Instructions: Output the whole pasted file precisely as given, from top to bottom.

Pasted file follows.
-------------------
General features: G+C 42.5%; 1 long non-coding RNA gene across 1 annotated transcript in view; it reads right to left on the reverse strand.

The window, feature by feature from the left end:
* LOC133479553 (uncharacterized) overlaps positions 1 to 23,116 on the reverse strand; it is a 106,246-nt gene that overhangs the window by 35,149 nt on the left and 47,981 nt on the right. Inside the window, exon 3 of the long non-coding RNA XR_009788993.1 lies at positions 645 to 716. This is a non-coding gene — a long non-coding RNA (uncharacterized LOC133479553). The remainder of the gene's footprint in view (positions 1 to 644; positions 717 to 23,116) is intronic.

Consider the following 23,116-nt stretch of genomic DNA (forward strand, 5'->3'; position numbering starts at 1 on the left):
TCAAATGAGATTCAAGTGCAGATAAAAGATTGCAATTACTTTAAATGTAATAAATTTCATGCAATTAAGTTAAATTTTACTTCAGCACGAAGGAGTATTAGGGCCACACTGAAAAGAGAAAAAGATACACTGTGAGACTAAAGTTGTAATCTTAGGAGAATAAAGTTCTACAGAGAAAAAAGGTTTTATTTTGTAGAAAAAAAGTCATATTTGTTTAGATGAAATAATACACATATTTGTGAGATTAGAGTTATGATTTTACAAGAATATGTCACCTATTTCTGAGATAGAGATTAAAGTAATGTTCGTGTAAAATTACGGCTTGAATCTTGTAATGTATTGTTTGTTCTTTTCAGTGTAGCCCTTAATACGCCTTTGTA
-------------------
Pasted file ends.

General features: G+C 42.5%; 1 long non-coding RNA gene across 1 annotated transcript in view; it reads right to left on the reverse strand.

The window, feature by feature from the left end:
* LOC133479553 (uncharacterized) overlaps positions 1 to 23,116 on the reverse strand; it is a 106,246-nt gene that overhangs the window by 35,149 nt on the left and 47,981 nt on the right. Inside the window, exon 3 of the long non-coding RNA XR_009788993.1 lies at positions 645 to 716. This is a non-coding gene — a long non-coding RNA (uncharacterized LOC133479553). The remainder of the gene's footprint in view (positions 1 to 644; positions 717 to 23,116) is intronic.

Consider the following 23,116-nt stretch of genomic DNA (forward strand, 5'->3'; position numbering starts at 1 on the left):
TCAAATGAGATTCAAGTGCAGATAAAAGATTGCAATTACTTTAAATGTAATAAATTTCATGCAATTAAGTTAAATTTTACTTCAGCACGAAGGAGTATTAGGGCCACACTGAAAAGAGAAAAAGATACACTGTGAGACTAAAGTTGTAATCTTAGGAGAATAAAGTTCTACAGAGAAAAAAGGTTTTATTTTGTAGAAAAAAAGTCATATTTGTTTAGATGAAATAATACACATATTTGTGAGATTAGAGTTATGATTTTACAAGAATATGTCACCTATTTCTGAGATAGAGATTAAAGTAATGTTCGTGTAAAATTACGGCTTGAATCTTGTAATGTATTGTTTGTTCTTTTCAGTGTAGCCCTTAATACGCCTTTGTA